Plaintiff's theory of improper means relies on plaintiff's allegation that defendant purposely made a false statement to Fleming about plaintiff's comments about milking goats, that is, falsely reporting instead that plaintiff made a comment about a “woman's ‘tits.’ ” See 280 Or. App. at ––––, ––– P.3d at ––––(describing the allegations). Viewing the record in the light most favorable to plaintiff, we conclude that there is substantial evidence to support that allegation. Although plaintiff and defendant dispute what plaintiff actually said during the goat-milking conversation, under our standard of review, we must accept plaintiff's declaration that his remarks were limited to goat milking and did not extend to human anatomy. It is also reasonable to infer that defendant heard what plaintiff said during that conversation and did not find it to be problematic personally or professionally. Further, there is evidence to support an inference that defendant later told Fleming that plaintiff had made an inappropriate comment about “a woman's ‘tits,’ ” and that defendant subsequently confirmed in a conversation with SAIF's board chair, Travis, regarding plaintiff's conduct, that defendant had also “said something to me.” Moreover, under the circumstances—particularly taking into account defendant's position and experience, and that she made that statement during a meeting in which Fleming was actively seeking her advice about how to pursue a human resources investigation against plaintiff—it is reasonable to infer that defendant was aware that her statement would have negative repercussions for plaintiff's continued employment with SAIF.
As to causation, plaintiff argues that the trial court erred in concluding that there was no evidence from which a reasonable juror could find a causal effect between the interference (defendant's claimed false statement to Fleming) and the damage to the economic relationship (plaintiff's subsequent termination). We agree with plaintiff that, drawing all reasonable inferences in favor of plaintiff, the evidence at least supports a prima facie case that defendant's statement to SAIF's human resources representative, Fleming, had a “causal effect” on plaintiff's termination. See McGanty, 321 Or. at 535, 901 P.2d 841 (requiring proof of a “causal effect” between the intentional interference and the damage to the economic relationship between the plaintiff and the third party).
That evidence draws from, among other sources, plaintiff's declaration, Fleming's notes, defendant's declaration, and several documents confirming numerous communications between defendant, on the one hand, and members of the SAIF board and executive team, on the other, in the weeks and days leading up to and immediately following SAIF's termination of plaintiff. The evidence and the reasonable inferences that can be drawn from that evidence would allow a reasonable juror to find that plaintiff's disputed statement to defendant, when relayed to SAIF representatives, had a causal effect on the SAIF board's termination of plaintiff.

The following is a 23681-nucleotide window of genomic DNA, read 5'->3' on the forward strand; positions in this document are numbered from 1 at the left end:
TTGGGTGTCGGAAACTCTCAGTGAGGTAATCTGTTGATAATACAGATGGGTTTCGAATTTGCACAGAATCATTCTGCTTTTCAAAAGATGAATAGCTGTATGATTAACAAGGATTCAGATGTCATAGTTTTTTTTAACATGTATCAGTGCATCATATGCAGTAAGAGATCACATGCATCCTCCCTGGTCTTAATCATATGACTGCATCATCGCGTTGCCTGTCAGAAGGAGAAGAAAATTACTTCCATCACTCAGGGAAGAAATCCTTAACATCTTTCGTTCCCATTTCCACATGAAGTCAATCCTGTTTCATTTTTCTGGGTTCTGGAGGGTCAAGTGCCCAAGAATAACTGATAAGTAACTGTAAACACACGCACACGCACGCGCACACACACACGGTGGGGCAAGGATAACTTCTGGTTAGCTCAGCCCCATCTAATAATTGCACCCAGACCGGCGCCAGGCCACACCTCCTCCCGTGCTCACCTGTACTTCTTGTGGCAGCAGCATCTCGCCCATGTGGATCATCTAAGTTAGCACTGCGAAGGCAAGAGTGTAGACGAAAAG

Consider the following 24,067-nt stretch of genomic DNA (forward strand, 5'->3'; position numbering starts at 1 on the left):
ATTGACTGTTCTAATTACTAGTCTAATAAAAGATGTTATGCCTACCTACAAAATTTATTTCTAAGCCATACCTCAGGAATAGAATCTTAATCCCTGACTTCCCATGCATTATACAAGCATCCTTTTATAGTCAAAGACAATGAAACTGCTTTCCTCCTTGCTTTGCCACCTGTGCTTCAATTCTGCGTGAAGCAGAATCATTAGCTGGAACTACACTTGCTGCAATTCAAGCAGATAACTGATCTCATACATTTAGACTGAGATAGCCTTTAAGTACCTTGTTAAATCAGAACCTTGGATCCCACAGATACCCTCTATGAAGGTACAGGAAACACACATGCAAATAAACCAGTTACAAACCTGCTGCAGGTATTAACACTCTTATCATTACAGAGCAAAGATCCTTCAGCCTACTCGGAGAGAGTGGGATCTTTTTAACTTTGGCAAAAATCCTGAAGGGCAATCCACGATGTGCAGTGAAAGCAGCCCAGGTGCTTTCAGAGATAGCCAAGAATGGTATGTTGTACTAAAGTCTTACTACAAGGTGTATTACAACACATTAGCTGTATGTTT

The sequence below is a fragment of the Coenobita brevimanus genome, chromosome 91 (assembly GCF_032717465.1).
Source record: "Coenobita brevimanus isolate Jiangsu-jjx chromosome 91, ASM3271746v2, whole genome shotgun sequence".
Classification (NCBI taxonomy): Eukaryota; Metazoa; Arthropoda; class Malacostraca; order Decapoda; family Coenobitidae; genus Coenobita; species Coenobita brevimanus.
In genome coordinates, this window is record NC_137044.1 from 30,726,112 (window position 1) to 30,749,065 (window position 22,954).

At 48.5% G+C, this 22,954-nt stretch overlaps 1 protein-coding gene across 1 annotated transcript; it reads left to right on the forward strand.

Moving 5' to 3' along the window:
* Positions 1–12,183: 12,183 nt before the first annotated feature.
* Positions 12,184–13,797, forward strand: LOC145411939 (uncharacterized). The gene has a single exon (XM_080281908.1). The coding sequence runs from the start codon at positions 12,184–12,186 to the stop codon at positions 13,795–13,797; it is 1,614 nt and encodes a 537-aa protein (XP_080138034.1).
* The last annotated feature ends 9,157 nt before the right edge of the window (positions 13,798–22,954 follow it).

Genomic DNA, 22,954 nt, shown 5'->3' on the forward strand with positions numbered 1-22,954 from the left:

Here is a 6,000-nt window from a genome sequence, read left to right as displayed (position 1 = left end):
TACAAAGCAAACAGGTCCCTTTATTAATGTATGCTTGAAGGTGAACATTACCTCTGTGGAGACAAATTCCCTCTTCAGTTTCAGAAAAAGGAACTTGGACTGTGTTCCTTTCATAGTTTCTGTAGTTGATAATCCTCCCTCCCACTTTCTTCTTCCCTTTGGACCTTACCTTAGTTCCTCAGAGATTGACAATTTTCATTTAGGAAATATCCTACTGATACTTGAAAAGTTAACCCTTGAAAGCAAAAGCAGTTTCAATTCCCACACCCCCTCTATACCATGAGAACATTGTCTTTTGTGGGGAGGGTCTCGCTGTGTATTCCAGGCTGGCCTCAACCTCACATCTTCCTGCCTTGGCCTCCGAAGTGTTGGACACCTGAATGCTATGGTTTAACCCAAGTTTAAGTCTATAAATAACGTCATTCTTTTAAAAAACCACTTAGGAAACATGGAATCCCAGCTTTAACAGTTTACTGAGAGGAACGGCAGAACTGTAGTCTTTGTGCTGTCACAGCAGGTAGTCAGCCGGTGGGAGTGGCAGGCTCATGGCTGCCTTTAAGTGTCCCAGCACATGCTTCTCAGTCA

That evidence shows that Fleming, as SAIF's human resources executive, was building a case against plaintiff that he intended to bring to the board and asked defendant to advise him in that endeavor, and that the statement at issue was one of several that were ultimately brought to the board's attention. It also shows that defendant spoke with Travis, the board chair, during a conversation in which Travis was investigating several inappropriate comments claimed to be made by plaintiff, and it can at least be inferred that defendant generally confirmed some inappropriate comment had been made to her. Soon after, Travis asked plaintiff to resign in connection with “actions that could trigger claims based upon ‘protected class status.’ ”
Indeed, it is reasonable to infer that both Travis, the board chair, and Fleming believed that plaintiff's statement to defendant was a significant factor in the board's decision to ask plaintiff to resign—and ultimately to terminate him. When Travis and Fleming called plaintiff to ask him to resign on Saturday, May 3, Travis gave plaintiff only a vague explanation, saying that the reason for the request related to plaintiff's conduct “that could trigger claims based upon ‘protected class status.’ ” After that conversation and on that same Saturday, Travis had Fleming call defendant to get defendant's permission to share further details with plaintiff regarding plaintiff's statement about a “woman's tits.” 4 A reasonable inference from those two events is that Travis and Fleming believed that plaintiff's statement to defendant was a significant factor in seeking plaintiff's resignation, which then quickly proceeded to his termination within a week.
In addition, as noted, the phone records show that, after the initial dinner meeting at which defendant relayed plaintiff's statement to Fleming, they stayed in frequent contact. Defendant called Fleming seven times between May 1 and May 3 (the date that plaintiff was asked to resign) and she regularly spoke with Davie in the weeks before the termination, with 12 calls between May 1 and May 9. Under the circumstances—and particularly considering the timing of the calls and the nature of the participants' relationships, positions, and work responsibilities—it is reasonable to infer that their discourse related to plaintiff's termination. Moreover, numerous internal communications show that Fleming and Davie were heavily involved in the termination process, and that their colleagues viewed their dealings as furtive and unorthodox, believed that defendant was involved, and were highly critical of the entire course of events.